In the wake of the Watergate scandal, Congress passed a series of laws designed to reform the political process. Disclosures during the Watergate investigations of money-laundering led Congress to provide public financing of presidential elections, public disclosure of sources of funding, limits on private campaign contributions and spending, and to enforce campaign finance laws by an independent Federal Election Commission. To make it easier for the Justice Department to investigate crimes in the executive branch, Congress required the attorney general to appoint a special prosecutor to investigate accusations of illegal activities.
To re-assert its budget-making authority, Congress created a Congressional Budget Office and specifically forbade a president to impound funds without its approval. To open government to public scrutiny, Congress opened more committee deliberations and enacted the Freedom of Information Act (FOIA), which allows the public and press to request the declassification of government documents.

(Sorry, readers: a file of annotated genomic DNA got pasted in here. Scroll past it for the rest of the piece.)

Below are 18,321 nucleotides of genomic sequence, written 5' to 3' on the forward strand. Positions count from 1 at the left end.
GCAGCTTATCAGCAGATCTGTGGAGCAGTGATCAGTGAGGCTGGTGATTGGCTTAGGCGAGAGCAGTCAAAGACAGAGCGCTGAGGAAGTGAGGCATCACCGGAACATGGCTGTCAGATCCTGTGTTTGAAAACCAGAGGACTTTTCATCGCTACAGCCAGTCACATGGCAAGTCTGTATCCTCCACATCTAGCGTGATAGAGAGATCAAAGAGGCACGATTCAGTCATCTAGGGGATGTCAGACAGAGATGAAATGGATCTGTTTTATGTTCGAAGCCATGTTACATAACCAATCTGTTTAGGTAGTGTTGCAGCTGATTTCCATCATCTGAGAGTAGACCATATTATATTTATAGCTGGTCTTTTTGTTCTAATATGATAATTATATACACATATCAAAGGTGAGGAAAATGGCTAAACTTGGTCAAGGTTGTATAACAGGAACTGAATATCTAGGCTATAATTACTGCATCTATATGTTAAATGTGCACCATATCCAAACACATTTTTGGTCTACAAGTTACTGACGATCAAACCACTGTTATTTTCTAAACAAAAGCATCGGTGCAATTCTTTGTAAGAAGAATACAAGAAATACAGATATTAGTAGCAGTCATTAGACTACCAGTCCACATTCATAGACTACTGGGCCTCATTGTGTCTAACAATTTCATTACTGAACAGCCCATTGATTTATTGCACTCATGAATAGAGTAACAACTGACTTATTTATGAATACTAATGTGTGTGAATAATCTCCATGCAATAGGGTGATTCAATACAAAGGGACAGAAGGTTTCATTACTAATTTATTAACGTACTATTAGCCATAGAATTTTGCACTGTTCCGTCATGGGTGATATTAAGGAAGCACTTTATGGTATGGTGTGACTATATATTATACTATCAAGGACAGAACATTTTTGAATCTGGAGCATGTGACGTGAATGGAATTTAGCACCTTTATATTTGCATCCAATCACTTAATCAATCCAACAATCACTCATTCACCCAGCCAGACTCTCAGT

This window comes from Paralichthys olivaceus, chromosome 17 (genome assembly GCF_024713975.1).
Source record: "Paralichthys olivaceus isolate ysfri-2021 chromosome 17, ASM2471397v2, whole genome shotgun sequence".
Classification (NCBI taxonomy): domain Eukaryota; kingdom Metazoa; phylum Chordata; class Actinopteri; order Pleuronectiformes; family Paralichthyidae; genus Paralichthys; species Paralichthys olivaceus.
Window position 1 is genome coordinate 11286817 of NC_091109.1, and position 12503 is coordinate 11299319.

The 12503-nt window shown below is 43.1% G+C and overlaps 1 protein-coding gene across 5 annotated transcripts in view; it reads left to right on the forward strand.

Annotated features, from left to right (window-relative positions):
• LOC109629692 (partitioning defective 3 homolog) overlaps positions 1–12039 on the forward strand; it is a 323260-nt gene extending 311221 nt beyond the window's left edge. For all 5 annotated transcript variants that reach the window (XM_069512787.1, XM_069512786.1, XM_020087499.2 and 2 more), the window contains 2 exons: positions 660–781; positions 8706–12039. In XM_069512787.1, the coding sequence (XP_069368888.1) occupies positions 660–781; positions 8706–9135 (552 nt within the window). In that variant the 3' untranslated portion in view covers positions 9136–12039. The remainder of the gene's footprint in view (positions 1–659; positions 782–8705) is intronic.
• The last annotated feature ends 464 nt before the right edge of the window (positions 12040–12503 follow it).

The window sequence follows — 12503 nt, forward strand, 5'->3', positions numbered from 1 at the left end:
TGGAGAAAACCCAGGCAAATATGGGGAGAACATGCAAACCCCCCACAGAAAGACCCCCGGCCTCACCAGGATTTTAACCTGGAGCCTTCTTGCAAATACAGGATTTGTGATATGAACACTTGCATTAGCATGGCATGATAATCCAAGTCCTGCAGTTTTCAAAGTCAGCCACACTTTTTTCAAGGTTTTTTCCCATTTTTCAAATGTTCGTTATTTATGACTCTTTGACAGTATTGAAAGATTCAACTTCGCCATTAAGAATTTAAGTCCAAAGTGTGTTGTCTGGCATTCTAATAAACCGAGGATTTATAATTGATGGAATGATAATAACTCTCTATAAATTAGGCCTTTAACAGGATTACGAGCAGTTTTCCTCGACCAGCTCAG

Some believe that Watergate marked a turning point when America lost its innocence and became cynical (though the same was said of JFK’s assassination). It helped usher in an era of bitter, angry, and polarized politics, paralysis in government, along with a new, aggressive attitude of the media. To the day he died in 1994, Nixon claimed he was innocent of any wrongdoing in Watergate.